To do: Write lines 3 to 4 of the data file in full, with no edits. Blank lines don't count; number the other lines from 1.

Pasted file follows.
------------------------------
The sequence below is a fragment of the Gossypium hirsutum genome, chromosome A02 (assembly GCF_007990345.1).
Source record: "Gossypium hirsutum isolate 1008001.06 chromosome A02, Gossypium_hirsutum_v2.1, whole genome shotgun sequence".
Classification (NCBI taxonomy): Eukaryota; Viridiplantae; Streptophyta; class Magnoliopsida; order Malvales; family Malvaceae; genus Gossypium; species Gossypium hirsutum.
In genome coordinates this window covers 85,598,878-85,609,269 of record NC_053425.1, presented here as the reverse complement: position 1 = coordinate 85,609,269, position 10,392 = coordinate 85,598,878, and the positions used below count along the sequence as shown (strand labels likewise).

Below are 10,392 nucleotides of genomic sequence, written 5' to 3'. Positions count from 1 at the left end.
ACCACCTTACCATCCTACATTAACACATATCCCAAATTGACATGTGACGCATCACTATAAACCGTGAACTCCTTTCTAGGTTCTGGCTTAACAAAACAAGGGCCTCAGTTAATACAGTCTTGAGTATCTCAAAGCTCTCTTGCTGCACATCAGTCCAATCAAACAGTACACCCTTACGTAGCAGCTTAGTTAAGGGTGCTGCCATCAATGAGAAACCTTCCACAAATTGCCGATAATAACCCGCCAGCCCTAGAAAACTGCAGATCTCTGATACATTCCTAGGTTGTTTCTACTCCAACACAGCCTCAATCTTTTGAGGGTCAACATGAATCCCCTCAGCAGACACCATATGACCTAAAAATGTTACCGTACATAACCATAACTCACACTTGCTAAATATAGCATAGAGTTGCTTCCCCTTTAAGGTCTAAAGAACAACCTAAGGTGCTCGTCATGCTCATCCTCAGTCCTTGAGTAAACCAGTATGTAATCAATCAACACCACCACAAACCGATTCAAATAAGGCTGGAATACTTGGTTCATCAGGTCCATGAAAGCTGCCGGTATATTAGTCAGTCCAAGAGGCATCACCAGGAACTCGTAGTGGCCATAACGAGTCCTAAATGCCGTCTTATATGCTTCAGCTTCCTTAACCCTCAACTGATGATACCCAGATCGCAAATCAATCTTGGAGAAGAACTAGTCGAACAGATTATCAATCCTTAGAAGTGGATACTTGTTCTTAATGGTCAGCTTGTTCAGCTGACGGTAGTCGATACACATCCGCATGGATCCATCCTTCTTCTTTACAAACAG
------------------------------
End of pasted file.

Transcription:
Classification (NCBI taxonomy): Eukaryota; Viridiplantae; Streptophyta; class Magnoliopsida; order Malvales; family Malvaceae; genus Gossypium; species Gossypium hirsutum.
In genome coordinates this window covers 85,598,878-85,609,269 of record NC_053425.1, presented here as the reverse complement: position 1 = coordinate 85,609,269, position 10,392 = coordinate 85,598,878, and the positions used below count along the sequence as shown (strand labels likewise).